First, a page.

The independent newspaper of the University of Iowa community since 1868

The Daily Iowan

The independent newspaper of the University of Iowa community since 1868

The Daily Iowan

The independent newspaper of the University of Iowa community since 1868

The Daily Iowan

Still Irish after all these years

It’s a feat for a band to last a decade or more. This is hardly surprising — musicians in the band may come into conflict with each other or may want to explore other opportunities. Eventually, something will cause the band to dissolve.

But this year, the traditional Irish band Dervish will enter its 25th year. In the quarter of a century the band has performed, it has appeared on stages all over the world from China to Brazil.

At 8 p.m. Saturday, it will perform in the Englert Theater, 221 E. Washington St. Admission ranges from $22 to $25.

It’s apparent that time has not dulled the band’s popularity. Dervish remains a musical force, more sought after now than ever before.

"What’s kept us together [for 25 years], apart from a general interest in music, was that we were friends before we formed the band," said Michael Holmes, the band’s guitar player and one of the founding members. "So when we did [form Dervish], it wasn’t just a collection of people."

The band was formed in 1989, the result of five musicians coming together with the intent of recording an album. The gathering sparked their interest, and they began playing in Irish pubs weekly.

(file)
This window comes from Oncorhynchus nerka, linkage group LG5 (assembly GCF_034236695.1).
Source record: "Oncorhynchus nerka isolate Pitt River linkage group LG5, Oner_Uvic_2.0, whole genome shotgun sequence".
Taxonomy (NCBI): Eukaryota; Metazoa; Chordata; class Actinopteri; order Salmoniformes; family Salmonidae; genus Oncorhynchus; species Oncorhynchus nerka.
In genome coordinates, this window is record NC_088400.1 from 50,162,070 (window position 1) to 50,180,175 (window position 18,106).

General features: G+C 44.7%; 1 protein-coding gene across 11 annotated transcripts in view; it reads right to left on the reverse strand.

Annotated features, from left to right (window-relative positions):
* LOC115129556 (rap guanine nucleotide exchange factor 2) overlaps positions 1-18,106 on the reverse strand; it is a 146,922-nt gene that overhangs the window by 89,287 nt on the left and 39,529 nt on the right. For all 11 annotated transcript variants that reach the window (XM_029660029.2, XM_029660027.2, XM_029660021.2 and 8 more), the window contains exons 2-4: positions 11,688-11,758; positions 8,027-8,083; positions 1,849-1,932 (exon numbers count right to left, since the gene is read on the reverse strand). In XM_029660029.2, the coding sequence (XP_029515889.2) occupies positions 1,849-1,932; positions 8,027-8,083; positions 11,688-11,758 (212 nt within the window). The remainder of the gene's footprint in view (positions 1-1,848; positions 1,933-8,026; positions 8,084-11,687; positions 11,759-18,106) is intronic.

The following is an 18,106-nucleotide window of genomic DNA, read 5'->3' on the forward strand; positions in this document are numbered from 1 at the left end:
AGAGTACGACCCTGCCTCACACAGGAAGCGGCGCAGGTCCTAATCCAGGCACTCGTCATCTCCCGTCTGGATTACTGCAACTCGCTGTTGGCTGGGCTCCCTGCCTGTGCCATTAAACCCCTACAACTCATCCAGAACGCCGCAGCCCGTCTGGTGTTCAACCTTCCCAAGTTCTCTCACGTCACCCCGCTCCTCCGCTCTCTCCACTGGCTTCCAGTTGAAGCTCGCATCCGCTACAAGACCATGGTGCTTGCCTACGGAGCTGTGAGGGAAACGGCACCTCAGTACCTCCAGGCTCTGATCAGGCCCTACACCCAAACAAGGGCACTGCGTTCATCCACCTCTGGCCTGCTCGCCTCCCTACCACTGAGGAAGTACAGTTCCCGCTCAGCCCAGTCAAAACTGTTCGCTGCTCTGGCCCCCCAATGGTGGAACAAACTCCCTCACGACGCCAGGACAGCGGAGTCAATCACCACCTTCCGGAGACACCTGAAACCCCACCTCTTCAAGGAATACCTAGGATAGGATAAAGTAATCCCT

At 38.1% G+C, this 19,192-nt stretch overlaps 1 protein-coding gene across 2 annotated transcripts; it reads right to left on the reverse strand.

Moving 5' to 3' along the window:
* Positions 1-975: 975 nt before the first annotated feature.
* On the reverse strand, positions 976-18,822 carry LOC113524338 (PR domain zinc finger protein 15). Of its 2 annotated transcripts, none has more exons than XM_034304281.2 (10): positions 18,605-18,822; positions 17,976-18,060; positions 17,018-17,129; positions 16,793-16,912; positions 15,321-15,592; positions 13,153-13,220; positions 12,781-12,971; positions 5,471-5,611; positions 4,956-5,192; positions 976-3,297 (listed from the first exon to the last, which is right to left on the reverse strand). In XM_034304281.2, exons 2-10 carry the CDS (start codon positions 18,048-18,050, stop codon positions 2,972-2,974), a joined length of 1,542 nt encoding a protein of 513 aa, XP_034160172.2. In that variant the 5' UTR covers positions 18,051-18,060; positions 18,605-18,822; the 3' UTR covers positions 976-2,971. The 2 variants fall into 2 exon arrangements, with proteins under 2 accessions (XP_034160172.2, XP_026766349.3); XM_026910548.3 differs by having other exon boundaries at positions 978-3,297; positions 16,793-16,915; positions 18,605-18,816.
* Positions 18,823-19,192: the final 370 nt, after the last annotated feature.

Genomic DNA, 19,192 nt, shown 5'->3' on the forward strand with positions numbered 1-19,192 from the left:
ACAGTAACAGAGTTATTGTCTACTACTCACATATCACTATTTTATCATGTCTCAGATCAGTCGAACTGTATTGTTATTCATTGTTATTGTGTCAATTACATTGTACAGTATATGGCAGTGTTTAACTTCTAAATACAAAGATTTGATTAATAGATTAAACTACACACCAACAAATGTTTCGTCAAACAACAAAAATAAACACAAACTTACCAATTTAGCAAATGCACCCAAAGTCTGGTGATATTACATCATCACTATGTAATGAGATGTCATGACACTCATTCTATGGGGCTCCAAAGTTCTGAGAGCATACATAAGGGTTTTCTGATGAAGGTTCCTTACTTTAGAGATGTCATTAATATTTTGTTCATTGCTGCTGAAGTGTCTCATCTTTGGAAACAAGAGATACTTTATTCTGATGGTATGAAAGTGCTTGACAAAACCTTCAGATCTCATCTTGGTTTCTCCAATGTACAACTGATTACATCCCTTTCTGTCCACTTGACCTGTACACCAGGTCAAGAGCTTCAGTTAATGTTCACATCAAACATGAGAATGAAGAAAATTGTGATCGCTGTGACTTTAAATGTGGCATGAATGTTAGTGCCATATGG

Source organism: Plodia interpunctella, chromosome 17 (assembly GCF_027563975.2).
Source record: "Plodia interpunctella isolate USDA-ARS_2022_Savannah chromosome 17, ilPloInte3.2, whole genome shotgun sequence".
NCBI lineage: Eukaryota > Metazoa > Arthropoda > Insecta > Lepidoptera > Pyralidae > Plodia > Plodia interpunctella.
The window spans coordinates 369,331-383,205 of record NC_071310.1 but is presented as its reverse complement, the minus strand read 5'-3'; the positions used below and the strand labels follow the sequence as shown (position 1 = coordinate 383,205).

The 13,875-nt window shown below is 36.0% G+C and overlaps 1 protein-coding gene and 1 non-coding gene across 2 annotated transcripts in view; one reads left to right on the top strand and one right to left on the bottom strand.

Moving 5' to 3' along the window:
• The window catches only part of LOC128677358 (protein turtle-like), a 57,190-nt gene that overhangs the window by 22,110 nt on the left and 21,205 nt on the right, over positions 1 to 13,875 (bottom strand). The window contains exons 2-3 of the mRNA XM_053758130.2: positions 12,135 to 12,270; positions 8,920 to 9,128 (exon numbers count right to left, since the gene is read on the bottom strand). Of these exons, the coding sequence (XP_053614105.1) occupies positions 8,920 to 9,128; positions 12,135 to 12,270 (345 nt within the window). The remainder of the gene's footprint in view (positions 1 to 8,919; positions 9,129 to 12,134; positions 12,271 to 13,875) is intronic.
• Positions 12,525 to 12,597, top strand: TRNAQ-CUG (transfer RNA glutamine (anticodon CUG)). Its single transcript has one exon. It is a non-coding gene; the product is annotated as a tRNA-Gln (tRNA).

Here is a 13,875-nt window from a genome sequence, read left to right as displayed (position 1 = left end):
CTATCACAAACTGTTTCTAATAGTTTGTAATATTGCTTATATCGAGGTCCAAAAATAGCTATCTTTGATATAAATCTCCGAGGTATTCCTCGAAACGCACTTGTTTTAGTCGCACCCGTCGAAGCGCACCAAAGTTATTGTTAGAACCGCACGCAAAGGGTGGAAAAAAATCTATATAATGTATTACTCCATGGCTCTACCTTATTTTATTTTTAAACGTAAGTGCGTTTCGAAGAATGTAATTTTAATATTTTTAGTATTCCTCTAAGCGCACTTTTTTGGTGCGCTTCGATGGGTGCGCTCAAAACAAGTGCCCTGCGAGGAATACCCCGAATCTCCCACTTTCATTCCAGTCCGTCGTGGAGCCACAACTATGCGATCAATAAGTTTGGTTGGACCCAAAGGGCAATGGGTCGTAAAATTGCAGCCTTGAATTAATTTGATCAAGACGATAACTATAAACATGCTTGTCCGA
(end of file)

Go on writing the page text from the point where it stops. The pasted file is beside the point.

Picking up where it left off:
"If we like [a song], we know someone else will," Holmes said. "Maybe not everyone, but someone will get the same high from listening as we do when we’re performing."

Holmes describes the appeal of Irish folk music by indicating its straightforward rhythm — typically 4/4 time — which makes the songs more accessible to the audience.

Band accordion player Shane Mitchell describes the same phenomenon in a slightly less technical way.

"[Traditional Irish music] has a lot of character, and energy, and soul that comes from the Irish people," Mitchell said.

Even though the players will occasionally extend themselves a little past the expectations of the genre, they always return to their roots.

"In terms of the music we play, most of it comes from the tradition, ‘the well,’ said Cathy Jordan, the band’s vocalist. "We then as a group pull it apart and put it back together again in a new arrangement.

"[Some of our songs] have an underlying current of melancholy, but so many of our tunes are fast, exciting, upbeat, and they express an enjoyment in life."

The thrill derived from listening to this music is one shared by many across the globe.

"You can hop in a plane, and go to Tokyo, and find an Irish bar with Irish music," Holmes said. "You can do the same thing if you take a plane to San Francisco. It’s rare for a [music] genre to be that widespread."


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